Q: What types of hearing aids are available?

A: There are basically three types of hearing aids available today. These include the completely-in-the canal (CIC), the in-the-ear (ITE), and the behind-the-ear (BTE). One new alternative is the disposable hearing aid that fits easily in the ear can and can be discarded when the batteries wear out.

Q: How do I choose the right type of hearing aid?

A: When deciding which instrument is best for you, the audiologist considers your degree of hearing loss. Also, lifestyle and personal preferences contribute to this decision. Consult with a hearing professional for determining the right type of hearing aid for you.

Q: How does a hearing aid work?

A: A hearing aid has a small microphone in it, and this tiny device picks up the environmental sound and converts that to electrical energy. Modifying and adjusting circuits in the amplifier sends an electrical signal to a miniature speaker called a receiver. This small structure delivers the sound to the ear. Most new hearing aid technology amplifies frequencies and sounds tailored to specific types of hearing loss.

Q: How do hearing aids work when there is background noise?

A: Background noise is a common occurrence, and the brain unconsciously filters this out during the hearing process. With hearing loss, this filtering ability is weakened, and sounds often become inaudible. With the use of a hearing aid, all sounds can be heard and the brain retrains for the selective listening.

Q: What are scientific researchers doing to improve hearing aids?

A: Scientists and engineers are continuously designing hearing devices and special components that deliver sound and replace lost or distorted cues related to understanding speech. The main focus of most current research involves the nature of the amplifier and fidelity of the sound in noise.

Q: Where can I get a hearing aid?

A: Hearing aids are available for purchase from many different sources, like retail organizations and professional audiology practices. Most certified audiologist and otologist can test your hearing and provide you with appropriate sound devices.

Q: How much do hearing aids cost?

A: The cost of a hearing aid or aids really depends on the type of device required as well as added features and necessary professional services. Because everyone’s hearing problem is different, the price range varies from person to person.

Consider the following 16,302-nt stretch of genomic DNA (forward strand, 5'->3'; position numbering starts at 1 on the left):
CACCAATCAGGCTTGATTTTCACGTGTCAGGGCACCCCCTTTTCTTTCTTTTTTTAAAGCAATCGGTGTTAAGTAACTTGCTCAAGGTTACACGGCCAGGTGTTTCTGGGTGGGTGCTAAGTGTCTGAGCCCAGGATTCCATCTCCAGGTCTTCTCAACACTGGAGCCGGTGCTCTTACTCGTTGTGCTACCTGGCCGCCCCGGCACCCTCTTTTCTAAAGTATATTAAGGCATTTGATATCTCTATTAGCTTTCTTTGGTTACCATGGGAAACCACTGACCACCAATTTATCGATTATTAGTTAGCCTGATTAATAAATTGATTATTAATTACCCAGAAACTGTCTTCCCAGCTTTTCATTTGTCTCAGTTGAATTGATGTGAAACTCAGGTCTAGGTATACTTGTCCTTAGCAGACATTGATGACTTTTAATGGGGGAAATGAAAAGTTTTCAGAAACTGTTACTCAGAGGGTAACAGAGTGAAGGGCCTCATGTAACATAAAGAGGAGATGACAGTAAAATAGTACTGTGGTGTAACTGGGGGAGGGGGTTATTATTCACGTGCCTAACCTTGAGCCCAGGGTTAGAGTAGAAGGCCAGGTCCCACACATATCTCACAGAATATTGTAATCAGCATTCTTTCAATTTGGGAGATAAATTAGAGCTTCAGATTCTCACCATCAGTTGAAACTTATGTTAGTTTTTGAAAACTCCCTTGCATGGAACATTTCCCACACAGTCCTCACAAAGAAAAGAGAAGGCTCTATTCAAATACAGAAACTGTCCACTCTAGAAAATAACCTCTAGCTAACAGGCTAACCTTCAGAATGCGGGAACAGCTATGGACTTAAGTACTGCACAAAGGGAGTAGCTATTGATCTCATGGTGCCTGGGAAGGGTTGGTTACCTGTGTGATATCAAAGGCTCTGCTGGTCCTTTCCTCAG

Q: Does Medicare cover hearing aids?

A: Unfortunately, no.

Q: What are the federal consumer protection regulations in place concerning hearing aids?

A: All hearing aid dispensers must follow the comprehensive federal rules and regulations of the Food and Drug Administration (FDA). This agency governs hearing aid sales practices, and requires that a purchaser be advised to obtain a medical hearing loss evaluation within six months before obtaining a hearing aid or aids.

Once the FDA is informed of a necessity, they permit the purchase. The audiology company must test the customer’s hearing, fit for the hearing aids, counsel the customer on the use and adaptation to the hearing aid, and repair any damage to the hearing aid that occurs.

Q: What are hearing aid manufacturers doing to meet the FDA qualifications for advertising?

A: The FDA monitors the hearing aid manufacturers’ claims in advertising. Most manufacturers can and do compile information to meet these requirements, so the FDA does not question he safety and value of hearing aids.

Q: Can I try out a hearing aid before I purchase it?

A: Most hearing aid dispensers offer a trial purchase or rental option program. Prospective hearing aid customers can try the hearing aid for 30 days to evaluate it.

Q: Can I get a refund if I decide not to keep the hearing aid?

A: Before you complete the hearing aid purchase, you should negotiate an agreement with the dispenser concerning the transaction details. Most dispensers provide trial periods of around one month, and a refund is available if you decide not to purchase. Also, most manufacturers offer a comprehensive one-year warranty that includes replacement of the instrument if stolen, lost, or damaged.

Q: Who can I contact if I have a grievance with a hearing aid dispenser?

A: The Better Business Bureau processes complaints made concerning consumer grievances. Also, the Hearing Aid Helpline (1-800-521-5247) is available to provide contacts and sources for filing complaints.